CPLR § 202 “Borrowing statute”

CPLR § 202 Cause of action accruing without the state

An action based upon a cause of action accruing without the state cannot be commenced after the expiration of the time limited by the laws of either the state or the place without the state where the cause of action accrued, except that where the cause of action accrued in favor of a resident of the state the time limited by the laws of the state shall apply.


Kat House Prods., LLC v Paul, Hastings, Janofsky & Walker, LLP
,
2010 NY Slip Op 02489 (App. Div., 1st, 2010)

When a nonresident sues in New York's courts on a cause of action accruing outside the state, our "borrowing statute" (CPLR 202) requires that the cause of action be timely under the limitation periods of both New York and the jurisdiction where the claim arose (see Global Fin. Corp. v Triarc Corp., 93 NY2d 525, 528 [1999]). Generally, a tort action accrues "at the time and in the place of the injury," and "[w]hen an alleged injury is purely economic, the place of injury usually is where the plaintiff resides and sustains the economic impact of the loss" (id. at 529).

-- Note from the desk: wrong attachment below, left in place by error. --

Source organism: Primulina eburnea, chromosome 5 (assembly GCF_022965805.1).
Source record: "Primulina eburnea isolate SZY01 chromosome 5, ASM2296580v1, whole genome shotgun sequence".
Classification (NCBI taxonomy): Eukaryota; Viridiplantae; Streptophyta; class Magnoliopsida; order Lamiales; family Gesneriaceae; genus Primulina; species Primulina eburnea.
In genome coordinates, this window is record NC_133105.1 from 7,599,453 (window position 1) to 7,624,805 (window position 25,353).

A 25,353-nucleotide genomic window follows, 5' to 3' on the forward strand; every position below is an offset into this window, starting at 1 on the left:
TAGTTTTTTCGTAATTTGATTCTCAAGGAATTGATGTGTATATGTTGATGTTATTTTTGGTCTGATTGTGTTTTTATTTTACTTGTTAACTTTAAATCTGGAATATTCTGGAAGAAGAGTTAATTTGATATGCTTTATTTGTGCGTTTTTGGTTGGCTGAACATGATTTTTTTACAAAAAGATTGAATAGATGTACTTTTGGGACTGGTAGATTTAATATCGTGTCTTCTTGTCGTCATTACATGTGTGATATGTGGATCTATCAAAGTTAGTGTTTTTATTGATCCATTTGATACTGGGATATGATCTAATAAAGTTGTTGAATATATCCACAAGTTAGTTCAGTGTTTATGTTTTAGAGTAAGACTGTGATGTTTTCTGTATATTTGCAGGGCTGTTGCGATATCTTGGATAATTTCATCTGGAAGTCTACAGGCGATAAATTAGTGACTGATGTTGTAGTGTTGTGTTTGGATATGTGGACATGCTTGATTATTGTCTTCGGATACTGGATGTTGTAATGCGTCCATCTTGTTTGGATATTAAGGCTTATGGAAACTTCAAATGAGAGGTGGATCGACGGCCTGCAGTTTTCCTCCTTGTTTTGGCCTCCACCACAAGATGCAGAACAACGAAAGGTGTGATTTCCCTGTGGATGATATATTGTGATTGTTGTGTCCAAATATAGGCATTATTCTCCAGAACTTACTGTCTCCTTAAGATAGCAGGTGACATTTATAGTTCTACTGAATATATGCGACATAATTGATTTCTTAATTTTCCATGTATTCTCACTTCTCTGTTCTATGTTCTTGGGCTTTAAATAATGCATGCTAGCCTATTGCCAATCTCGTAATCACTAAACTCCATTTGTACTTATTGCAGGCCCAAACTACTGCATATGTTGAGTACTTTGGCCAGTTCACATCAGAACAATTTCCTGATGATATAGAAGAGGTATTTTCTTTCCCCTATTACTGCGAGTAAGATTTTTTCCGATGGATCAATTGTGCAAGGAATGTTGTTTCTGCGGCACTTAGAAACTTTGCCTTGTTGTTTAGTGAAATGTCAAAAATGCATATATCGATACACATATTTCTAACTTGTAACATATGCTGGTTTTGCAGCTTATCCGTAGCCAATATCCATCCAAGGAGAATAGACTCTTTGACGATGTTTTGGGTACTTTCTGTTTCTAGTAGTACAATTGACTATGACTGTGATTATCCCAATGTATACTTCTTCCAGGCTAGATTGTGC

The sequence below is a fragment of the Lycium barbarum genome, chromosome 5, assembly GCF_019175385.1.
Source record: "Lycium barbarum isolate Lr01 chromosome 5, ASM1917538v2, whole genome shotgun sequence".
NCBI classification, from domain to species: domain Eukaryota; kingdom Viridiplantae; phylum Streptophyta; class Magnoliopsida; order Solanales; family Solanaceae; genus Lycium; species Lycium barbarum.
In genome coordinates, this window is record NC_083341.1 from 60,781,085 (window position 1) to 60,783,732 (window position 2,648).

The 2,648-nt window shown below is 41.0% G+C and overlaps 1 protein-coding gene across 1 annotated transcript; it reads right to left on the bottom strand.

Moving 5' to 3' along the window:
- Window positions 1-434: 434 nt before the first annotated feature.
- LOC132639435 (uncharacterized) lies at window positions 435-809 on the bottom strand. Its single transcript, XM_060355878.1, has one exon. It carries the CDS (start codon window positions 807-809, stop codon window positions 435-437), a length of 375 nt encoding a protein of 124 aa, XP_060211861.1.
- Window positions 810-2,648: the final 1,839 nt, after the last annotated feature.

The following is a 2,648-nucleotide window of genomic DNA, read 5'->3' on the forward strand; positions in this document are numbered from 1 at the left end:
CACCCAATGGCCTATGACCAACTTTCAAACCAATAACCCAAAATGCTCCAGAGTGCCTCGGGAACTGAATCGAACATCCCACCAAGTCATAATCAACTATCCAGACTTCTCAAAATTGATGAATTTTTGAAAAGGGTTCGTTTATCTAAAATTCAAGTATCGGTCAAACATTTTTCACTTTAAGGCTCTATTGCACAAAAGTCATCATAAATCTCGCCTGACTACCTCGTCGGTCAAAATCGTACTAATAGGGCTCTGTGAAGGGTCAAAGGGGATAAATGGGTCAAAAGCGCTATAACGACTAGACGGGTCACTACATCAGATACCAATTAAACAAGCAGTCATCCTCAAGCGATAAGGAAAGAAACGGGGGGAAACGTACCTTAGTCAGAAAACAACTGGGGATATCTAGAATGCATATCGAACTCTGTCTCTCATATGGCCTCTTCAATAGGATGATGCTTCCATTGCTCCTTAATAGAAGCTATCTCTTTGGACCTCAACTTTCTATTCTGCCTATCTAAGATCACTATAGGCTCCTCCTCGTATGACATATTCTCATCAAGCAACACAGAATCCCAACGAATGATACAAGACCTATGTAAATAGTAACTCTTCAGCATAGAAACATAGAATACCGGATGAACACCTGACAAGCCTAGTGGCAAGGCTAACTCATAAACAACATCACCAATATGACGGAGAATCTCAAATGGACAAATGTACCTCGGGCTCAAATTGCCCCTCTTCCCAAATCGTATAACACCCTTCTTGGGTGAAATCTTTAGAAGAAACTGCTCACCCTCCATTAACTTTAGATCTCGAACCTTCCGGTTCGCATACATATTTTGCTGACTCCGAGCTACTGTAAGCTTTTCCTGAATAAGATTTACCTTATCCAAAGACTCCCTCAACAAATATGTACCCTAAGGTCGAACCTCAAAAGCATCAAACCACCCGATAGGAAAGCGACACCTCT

Applying these principles, it is clear that plaintiffs' legal malpractice claim accrued in California, where their residences and principal place of business were located and the alleged economic injury was sustained, at the latest, in March 2006. Under that state's applicable one-year statute of limitations (Cal Civ Proc Code § 340.6), this action, commenced in November 2007, was time-barred.

Note the difference in 202 where the plaintiff is a resident of New York.

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